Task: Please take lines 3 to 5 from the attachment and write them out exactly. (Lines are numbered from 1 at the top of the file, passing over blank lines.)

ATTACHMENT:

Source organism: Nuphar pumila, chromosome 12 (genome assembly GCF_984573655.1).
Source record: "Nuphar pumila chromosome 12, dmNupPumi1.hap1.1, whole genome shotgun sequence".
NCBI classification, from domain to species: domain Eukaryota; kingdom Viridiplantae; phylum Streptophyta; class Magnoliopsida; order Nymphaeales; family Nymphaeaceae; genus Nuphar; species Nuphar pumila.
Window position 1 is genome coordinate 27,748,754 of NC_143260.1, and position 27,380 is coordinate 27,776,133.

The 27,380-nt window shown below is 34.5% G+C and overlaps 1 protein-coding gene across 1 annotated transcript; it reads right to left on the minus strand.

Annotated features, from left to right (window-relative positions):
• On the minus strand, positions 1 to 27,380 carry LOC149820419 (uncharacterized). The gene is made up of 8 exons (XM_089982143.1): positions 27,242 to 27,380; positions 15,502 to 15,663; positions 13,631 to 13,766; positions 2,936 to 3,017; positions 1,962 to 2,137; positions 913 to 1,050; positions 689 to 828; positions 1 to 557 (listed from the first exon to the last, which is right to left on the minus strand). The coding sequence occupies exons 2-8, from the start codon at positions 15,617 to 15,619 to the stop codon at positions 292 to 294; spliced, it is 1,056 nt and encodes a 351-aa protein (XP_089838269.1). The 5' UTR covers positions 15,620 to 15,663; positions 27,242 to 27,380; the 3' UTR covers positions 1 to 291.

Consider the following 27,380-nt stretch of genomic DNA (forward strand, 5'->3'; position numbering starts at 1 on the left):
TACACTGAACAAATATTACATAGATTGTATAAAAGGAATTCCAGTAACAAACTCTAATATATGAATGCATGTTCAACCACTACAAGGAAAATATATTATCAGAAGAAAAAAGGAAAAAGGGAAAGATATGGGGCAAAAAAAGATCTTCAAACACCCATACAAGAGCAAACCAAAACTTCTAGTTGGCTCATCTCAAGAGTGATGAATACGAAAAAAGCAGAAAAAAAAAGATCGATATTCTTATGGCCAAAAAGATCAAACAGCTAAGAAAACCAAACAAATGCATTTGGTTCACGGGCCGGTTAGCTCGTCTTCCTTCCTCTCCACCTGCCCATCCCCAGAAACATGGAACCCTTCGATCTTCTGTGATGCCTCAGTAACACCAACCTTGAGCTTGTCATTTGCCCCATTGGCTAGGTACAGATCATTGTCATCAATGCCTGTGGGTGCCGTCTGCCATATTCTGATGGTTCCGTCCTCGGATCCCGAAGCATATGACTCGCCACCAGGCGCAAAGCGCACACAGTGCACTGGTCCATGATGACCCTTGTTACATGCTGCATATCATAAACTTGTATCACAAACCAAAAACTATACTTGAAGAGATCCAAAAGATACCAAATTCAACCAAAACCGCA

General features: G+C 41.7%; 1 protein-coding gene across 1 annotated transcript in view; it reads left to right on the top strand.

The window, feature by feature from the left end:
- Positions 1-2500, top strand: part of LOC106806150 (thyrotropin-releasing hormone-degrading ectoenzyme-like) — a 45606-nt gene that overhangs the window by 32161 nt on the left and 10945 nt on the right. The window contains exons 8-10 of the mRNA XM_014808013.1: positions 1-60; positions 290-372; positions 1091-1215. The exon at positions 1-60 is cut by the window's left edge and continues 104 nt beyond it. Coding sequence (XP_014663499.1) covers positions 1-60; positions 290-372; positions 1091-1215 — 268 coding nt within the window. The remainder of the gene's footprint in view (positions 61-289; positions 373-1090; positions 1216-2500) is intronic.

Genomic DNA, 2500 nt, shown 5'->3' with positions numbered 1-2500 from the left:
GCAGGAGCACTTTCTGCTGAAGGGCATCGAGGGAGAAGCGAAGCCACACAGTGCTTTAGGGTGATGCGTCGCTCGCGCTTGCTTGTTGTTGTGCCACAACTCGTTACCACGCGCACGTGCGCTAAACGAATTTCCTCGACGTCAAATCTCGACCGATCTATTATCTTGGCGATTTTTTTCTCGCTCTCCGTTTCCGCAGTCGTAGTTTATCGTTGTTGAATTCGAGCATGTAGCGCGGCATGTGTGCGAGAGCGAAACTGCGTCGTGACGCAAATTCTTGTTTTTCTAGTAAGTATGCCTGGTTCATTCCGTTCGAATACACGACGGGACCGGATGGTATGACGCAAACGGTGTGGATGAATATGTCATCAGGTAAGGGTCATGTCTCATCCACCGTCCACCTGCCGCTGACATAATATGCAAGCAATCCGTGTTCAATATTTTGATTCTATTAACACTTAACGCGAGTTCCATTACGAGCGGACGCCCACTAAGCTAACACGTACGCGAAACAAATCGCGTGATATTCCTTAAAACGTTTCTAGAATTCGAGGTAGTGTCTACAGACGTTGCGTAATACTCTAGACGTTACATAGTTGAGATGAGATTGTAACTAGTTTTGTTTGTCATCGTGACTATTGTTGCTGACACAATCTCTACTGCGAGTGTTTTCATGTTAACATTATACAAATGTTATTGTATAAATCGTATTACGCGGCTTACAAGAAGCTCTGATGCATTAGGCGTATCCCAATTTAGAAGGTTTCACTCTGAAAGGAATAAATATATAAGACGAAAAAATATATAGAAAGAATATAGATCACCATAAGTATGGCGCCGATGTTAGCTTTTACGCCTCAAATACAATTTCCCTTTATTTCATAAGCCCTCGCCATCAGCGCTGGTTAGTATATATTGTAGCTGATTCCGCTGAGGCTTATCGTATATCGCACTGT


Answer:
NCBI classification, from domain to species: domain Eukaryota; kingdom Viridiplantae; phylum Streptophyta; class Magnoliopsida; order Nymphaeales; family Nymphaeaceae; genus Nuphar; species Nuphar pumila.
Window position 1 is genome coordinate 27,748,754 of NC_143260.1, and position 27,380 is coordinate 27,776,133.

The 27,380-nt window shown below is 34.5% G+C and overlaps 1 protein-coding gene across 1 annotated transcript; it reads right to left on the minus strand.